The story of the Red Sox’s season has quickly become about the offense, and with good reason. The Sox have scored the most runs in baseball and are near the top in most offensive categories. David Ortiz has yet to age, Xander Bogaerts is becoming a star, Jackie Bradley Jr. is impossibly hot and the lineup is as deep as it’s been in years. There’s plenty to feel good about over a month and a half into the season.
One of the biggest stories entering 2016 was the Red Sox’s pitching. The Sox suffered one of the worst staffs in baseball last season, which contributed significantly to their last-place finish. They addressed part of the issue with the acquisitions of David Price, Craig Kimbrel and Carson Smith, but plenty of questions remained about the depth of the starting rotation. Who would emerge as the No. 2 behind Price? Which Clay Buchholz would we see? Could Rick Porcello or Joe Kelly turn it around? What are realistic expectations for Eduardo Rodriguez? Enough uncertainty remained to leave healthy skepticism regarding the team’s potential for this season.
The pitching staff has faced plenty of adversity thus far. Injuries to Rodriguez and Kelly thinned the rotation, allowing the likes of Sean O’Sullivan to make multiple starts, and Smith is back on the disabled list. Meanwhile, Price owned a 6.75 ERA through his first seven starts and the bad Buchholz has been in full force throughout. And yet through it all, the Sox’s staff has proven itself more than serviceable. One might say it’s been pretty good.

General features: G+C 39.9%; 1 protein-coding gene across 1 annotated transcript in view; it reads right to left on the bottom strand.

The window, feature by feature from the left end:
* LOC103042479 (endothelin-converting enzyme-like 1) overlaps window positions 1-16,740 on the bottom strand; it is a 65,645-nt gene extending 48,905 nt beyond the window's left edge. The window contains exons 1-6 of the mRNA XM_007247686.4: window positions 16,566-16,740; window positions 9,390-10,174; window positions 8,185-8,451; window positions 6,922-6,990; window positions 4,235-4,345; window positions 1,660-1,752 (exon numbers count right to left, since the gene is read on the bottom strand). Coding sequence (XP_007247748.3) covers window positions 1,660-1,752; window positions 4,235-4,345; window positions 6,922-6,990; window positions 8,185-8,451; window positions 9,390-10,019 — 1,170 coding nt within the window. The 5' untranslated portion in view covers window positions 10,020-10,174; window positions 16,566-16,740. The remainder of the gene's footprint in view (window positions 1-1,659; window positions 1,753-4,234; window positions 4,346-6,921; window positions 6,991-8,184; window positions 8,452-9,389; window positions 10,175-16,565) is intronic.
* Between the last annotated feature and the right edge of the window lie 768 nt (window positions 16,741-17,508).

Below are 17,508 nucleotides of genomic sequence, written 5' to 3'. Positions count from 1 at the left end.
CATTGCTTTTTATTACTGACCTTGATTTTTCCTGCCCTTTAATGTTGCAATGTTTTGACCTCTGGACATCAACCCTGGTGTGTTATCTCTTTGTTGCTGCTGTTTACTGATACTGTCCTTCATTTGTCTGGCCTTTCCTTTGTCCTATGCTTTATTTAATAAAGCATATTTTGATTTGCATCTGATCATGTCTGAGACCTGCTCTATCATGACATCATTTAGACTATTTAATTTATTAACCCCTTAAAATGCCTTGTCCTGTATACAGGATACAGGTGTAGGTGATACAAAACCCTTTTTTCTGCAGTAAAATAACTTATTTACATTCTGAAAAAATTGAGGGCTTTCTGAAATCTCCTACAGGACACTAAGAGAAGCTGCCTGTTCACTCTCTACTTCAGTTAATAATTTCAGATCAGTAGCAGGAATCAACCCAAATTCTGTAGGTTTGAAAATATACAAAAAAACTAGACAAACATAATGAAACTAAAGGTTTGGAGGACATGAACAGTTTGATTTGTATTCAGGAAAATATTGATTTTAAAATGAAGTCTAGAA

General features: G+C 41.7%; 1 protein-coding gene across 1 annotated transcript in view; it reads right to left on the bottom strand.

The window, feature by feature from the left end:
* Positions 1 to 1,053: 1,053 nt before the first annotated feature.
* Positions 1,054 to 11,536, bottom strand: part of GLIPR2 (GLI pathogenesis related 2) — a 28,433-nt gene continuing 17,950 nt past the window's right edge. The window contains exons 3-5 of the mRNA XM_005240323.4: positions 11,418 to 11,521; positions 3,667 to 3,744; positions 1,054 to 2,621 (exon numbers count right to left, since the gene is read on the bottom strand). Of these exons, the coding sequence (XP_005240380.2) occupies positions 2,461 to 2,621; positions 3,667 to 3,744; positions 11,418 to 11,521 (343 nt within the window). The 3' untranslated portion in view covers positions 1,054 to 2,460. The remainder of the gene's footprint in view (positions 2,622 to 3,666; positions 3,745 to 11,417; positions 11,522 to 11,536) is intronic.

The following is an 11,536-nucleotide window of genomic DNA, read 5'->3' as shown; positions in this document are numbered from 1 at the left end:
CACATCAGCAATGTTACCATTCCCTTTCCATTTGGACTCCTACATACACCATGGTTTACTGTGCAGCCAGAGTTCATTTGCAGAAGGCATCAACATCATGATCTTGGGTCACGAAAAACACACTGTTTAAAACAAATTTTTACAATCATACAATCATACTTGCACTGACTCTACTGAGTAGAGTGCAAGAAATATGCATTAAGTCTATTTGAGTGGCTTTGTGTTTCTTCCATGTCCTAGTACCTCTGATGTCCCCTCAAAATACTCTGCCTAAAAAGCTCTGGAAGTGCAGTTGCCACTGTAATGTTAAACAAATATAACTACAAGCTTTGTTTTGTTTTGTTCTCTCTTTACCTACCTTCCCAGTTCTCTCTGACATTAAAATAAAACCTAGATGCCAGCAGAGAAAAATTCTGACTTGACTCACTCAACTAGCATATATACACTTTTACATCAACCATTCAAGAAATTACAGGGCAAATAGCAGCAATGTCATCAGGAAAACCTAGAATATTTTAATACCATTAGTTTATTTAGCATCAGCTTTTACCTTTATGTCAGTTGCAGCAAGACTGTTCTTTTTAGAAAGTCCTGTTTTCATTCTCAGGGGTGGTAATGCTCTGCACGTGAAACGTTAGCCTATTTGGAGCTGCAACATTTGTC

This pitching staff looks good enough to get the Sox into the dance and perhaps make a run at the division, especially in an AL East that isn’t exactly ripe with elite pitching.
The Red Sox haven’t won on hitting alone. The pitching staff, despite its flaws, also deserves credit for their success. One example came Wednesday night, when Price held the Royals to two runs over 7.1 innings in a 5-2 win. Price wasn’t great, but he did enough to buy the offense time to get going. The bullpen, as has typically been the case this season, shut down Kansas City from there. The Sox have ranked highly in many pitching categories this season, which is something that couldn’t be said about last year’s squad. Entering Sunday, they were in the top half of the game in team DRA – as well as starter and reliever DRA – PWARP and FIP. They have three starters in the top 20 in the AL in PWARP. And their 3.20 bullpen ERA is eighth in baseball.